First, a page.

To the majority of the Texas Court of Appeals in El Paso, the answer is waste. It has only been recently that this would be a question at all. Though widely determined to be a waste and a liability, recycling and water treatment technologies have made produced water a potential valuable commodity. The key questions raised with this development are:
- Who owns the produced water?
- Who should benefit?
- Is it part of the mineral estate – a waste stream as the byproduct of oil and gas production and therefore owned by the mineral lessee/oil and gas operator?
- Is it groundwater so thus part of the surface estate and owned by the surface owner?
The answers to these questions will determine who will benefit from this potentially lucrative new industry in Texas. Cactus Water Services, LLC v. COG Operating, LLC, decided July 28, 2023, seems destined for the Texas Supreme Court and could be just the beginning of a flood of litigation regarding produced water.
CACTUS WATER SERVICES, LLC V. COG OPERATING, LLC
In this case, COG acquired oil and gas leasehold rights covering 37,000 acres in Reeves County, within the Delaware Basin. Thereafter, Cactus Water entered “Produced Water Lease Agreements” with a surface owner covering the same property. The Produced Water Lease Agreements granted ownership to Cactus Water over all water produced from the property.
COG made arrangements to dedicate the produced water from its operations to a third party. Cactus Water made demand on the service provider and then COG filed suit seeking a declaratory judgment that “COG has the right to exclusive possession, custody, and control of the produced water” from the property. Cactus Water countered that COG sold the produced water for profit that belonged to Cactus, contending that the produced water constitutes groundwater under Texas law and belongs to the surface estate. COG’s position is the produced water is not groundwater at all, but a waste byproduct as part of the production stream in its oil and gas operations. The trial court agreed, granting COG summary judgment and Cactus Water appealed.
The divided Court of Appeals in El Paso affirmed. The majority agreed with COG that the mineral leases necessarily convey the oil and gas product stream, which includes the produced water. COG argued that the mineral leases must be construed to effectuate the parties’ general intent to convey oil and gas in their natural form, and since produced water is part of the product stream COG owns it as a waste byproduct. The majority then analyzes the definition of “water” and “produced water” and concludes that since neither term is defined in the leases the statutory and regulatory meanings make clear that produced water is understood as oil and gas waste, not groundwater. The majority then discusses long time industry practice that produced water has always been treated as a waste and liability with the burden and duty of proper disposal on the operator. Since the operator is legally bound to dispose of this waste, it stands to reason that the operator has the exclusive rights to the product stream, including the produced water.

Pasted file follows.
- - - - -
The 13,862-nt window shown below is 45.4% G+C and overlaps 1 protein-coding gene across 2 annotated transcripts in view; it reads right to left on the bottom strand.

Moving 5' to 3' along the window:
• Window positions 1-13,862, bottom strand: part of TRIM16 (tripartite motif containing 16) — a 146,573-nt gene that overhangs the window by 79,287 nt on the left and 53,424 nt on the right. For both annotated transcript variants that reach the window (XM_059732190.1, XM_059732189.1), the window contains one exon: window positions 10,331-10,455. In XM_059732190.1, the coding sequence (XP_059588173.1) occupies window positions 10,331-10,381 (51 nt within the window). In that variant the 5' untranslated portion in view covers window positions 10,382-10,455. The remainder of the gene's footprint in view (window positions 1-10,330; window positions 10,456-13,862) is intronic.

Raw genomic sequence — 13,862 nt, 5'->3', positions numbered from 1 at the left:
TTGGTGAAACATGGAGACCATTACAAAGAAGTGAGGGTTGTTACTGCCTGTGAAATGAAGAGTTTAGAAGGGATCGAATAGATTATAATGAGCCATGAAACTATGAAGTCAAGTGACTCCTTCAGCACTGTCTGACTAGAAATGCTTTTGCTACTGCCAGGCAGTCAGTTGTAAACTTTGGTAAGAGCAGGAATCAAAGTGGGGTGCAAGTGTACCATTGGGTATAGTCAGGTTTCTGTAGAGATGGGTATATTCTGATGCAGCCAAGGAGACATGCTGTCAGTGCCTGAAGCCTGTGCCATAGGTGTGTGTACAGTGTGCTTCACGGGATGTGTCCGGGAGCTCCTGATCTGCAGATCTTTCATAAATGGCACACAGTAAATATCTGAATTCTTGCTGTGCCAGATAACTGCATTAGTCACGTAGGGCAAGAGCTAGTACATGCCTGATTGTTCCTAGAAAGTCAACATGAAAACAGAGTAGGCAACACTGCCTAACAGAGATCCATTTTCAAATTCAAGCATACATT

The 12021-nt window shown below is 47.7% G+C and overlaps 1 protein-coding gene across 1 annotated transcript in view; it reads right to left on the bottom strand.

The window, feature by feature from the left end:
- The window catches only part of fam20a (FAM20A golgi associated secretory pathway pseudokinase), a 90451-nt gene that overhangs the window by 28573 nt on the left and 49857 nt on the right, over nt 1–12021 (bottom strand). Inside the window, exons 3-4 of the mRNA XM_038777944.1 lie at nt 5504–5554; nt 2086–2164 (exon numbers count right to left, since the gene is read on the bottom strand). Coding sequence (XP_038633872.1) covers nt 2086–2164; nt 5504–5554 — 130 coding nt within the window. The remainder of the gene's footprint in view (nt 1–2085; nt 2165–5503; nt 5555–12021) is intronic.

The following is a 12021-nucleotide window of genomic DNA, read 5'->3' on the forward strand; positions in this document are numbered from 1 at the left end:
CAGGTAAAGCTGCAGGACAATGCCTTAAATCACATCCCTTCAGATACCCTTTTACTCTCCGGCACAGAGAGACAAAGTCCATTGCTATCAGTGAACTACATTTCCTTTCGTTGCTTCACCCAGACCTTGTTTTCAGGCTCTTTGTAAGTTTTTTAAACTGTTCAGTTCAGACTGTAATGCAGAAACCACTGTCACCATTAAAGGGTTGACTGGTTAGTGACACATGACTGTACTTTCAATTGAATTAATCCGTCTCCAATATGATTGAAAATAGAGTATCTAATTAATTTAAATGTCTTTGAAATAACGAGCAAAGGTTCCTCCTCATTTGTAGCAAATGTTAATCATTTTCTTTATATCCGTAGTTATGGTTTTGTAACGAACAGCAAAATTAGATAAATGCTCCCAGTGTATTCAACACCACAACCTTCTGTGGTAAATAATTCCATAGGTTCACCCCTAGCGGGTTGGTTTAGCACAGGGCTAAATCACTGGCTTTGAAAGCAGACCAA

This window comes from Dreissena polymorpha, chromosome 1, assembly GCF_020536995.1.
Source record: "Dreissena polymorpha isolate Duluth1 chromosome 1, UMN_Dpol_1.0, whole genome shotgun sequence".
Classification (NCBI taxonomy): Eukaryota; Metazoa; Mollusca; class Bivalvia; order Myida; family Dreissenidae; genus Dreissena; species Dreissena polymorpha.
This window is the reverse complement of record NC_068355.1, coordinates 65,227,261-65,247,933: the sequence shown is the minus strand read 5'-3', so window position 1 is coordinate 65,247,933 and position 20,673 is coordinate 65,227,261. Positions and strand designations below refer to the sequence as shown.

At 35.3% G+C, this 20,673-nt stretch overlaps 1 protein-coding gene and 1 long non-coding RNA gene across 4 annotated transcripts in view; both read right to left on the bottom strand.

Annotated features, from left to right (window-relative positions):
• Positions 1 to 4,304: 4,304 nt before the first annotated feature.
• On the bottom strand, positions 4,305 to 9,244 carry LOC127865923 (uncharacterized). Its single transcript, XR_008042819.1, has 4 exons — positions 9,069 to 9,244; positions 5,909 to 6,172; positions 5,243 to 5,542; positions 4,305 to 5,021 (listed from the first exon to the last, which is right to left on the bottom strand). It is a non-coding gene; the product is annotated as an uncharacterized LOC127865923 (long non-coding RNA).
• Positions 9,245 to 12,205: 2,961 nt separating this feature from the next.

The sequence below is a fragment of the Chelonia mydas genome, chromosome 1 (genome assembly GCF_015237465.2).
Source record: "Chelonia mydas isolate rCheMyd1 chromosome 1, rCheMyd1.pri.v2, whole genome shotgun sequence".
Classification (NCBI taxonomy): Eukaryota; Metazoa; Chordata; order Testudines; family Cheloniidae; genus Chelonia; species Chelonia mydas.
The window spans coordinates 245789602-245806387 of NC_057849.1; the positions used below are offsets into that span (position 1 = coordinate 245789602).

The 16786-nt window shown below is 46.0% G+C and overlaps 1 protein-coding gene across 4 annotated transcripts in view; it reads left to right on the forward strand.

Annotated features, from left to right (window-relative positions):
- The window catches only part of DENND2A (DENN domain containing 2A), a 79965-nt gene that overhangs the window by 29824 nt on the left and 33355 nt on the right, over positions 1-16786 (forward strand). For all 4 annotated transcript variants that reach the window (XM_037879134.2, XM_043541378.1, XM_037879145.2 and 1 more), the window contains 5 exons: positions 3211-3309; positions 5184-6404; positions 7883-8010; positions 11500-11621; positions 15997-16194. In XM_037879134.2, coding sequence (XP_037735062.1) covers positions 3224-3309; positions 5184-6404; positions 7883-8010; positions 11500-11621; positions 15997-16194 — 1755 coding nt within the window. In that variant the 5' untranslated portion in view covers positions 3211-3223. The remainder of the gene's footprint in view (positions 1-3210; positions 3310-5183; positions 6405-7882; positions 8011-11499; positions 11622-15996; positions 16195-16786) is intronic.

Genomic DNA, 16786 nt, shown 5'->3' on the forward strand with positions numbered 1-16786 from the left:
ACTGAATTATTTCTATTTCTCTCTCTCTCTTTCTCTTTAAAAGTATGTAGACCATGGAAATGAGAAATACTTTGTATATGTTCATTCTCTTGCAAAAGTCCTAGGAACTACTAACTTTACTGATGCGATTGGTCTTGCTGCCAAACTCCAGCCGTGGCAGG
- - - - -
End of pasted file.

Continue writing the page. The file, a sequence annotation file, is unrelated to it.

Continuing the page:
The dissent agrees with Cactus Water – namely that under the express granting language of the leases only oil, gas and hydrocarbons were conveyed, not the water recovered from operations. It is well settled that groundwater is part of the surface estate that can be severed and conveyed similar to the mineral estate (see Gray Reed's article from February 2020). Here, the water was not specifically conveyed “in any form.”
The dissent also argues that the majority’s characterization of produced water as oil and gas waste does not automatically make it part of the granting clause in the leases. Case law is cited that even deep, mineralized water produced from a well belongs to the surface estate and is only transferred by specific conveyance – noting “water by any name, even mixed with other substances, still remains water.” The dissent observes that the Texas Supreme Court “has not distinguished between different types of groundwater indicating that some water does not belong to the surface estate.”
The dissent also argues that the regulatory framework and industry practice should have nothing to do with ownership of produced water. Just because an operator has a duty dispose of this waste does not mean it has ownership of it.
Hopefully the Texas Supreme Court will take this case and resolve these questions. There is no argument from any side that recycling and reuse of produced water is good for Texas. Texas’ population continues to grow at a rapid pace and our precious water resources are stretched thin already. Water supply development is one of Texas’ most critical challenges and the production of millions of barrels of produced water each year should be put to good reuse and not just disposed and out of the water cycle as historically been the case. Surface use owners should continue to pay close attention to how produced water is handled and defined in surface use agreements and leases. The regulatory framework and case law can all be overcome by clear definitions and provisions in the contracts.
The ownership of oil and gas waste has never been clearly defined by the courts or the legislature. This case marks the beginning of providing answers. The question has always been who benefits from what was for the longest time considered a liability to today a potentially valuable asset? This divided court says it’s the mineral estate. Time will tell if the Texas Supreme Court thinks differently.